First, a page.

Sunday, 5 July 2015

Clock at the Palace, Valletta

The ornamental clock on top the turret of the smaller courtyard of the Magistral palace in Valletta was created for Grand Master Fra' Manoel Pinto de Fonseca (1741-1773).

The clock has four dials; the main one in the centre shows the hours and minutes; above it  a smaller one registers the phases of the moon. To the left a small dial shows the month while another on the right shows the date.

On top of the turret are four bronzes representing Moorish slaves holding hammers which they swing to strike the gongs. The central two figures are larger than those at the sides, as is the gong they strike with their hammers. On either side of the large central gong are two smaller ones.


The Moorish slaves on the sides strike every fifteen minutes, once each, twice each and three times each , until the hour is complete. Then they strike four times in rotation before the two larger figures take their turn striking the central gong, once, twice, etc according to the hour up to twelve.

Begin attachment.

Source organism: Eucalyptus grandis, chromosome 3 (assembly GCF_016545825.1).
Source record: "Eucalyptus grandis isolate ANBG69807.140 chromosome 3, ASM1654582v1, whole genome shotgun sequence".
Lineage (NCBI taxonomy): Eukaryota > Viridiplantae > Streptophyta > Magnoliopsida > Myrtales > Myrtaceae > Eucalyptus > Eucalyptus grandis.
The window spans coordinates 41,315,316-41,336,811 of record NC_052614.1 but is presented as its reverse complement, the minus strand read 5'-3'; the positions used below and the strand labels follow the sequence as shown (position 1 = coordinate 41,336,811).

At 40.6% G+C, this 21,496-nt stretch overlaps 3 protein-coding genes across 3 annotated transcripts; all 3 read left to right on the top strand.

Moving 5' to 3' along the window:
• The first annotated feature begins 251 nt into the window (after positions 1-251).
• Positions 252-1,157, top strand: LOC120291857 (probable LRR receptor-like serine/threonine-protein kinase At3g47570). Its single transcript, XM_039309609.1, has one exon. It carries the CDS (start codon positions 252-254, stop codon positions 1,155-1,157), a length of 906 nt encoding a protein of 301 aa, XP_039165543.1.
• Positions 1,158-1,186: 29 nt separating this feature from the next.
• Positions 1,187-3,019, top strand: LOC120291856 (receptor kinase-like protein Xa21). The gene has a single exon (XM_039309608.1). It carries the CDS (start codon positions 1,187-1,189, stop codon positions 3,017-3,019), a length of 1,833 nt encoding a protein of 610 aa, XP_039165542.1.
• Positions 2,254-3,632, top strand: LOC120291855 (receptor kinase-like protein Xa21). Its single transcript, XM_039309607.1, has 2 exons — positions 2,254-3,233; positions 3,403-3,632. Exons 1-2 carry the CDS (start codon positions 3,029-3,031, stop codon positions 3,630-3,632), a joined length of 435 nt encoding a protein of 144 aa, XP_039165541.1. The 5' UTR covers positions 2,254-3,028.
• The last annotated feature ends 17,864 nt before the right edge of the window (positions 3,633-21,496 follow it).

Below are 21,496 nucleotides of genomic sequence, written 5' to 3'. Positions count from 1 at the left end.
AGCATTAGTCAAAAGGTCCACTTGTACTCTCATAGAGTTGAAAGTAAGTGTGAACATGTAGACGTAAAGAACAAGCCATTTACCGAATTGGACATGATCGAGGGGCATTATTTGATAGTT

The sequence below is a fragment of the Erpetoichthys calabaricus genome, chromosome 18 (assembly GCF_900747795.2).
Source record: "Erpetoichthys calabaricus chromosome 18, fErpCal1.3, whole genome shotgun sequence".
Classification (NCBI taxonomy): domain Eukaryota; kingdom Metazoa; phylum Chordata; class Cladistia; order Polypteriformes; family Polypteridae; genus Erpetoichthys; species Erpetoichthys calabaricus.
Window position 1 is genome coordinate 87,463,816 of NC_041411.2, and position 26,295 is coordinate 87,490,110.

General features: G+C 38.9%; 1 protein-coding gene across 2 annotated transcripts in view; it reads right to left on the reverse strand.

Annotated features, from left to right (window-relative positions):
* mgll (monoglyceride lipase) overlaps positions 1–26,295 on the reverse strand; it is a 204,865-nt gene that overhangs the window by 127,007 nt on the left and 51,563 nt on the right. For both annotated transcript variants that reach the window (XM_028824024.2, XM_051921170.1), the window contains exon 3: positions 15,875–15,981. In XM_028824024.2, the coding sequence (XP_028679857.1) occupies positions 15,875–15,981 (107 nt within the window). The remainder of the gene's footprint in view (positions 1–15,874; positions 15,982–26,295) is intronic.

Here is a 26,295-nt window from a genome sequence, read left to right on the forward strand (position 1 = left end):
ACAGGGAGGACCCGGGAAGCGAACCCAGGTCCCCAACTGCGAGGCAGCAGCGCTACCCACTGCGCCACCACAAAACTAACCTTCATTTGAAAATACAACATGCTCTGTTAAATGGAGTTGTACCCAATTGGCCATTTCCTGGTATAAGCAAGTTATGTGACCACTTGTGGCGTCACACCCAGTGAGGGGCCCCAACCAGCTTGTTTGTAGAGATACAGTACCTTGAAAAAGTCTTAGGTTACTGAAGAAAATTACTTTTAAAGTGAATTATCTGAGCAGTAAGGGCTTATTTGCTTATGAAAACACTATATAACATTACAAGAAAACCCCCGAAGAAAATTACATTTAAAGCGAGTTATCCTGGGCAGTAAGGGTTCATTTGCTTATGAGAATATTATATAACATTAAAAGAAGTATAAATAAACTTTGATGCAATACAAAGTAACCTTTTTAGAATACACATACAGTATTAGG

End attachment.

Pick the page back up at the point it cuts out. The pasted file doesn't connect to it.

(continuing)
The turret is flanked by pilasters and volutes and surmounted by a broken pediment. The weights that wind the clock hang within the turret.


The clock first started to work on Tuesday 22 June, 1745 and has done so ever since.

The position of the clock was chosen carefully, from its high position on the turret it's chimes could be heard across the city.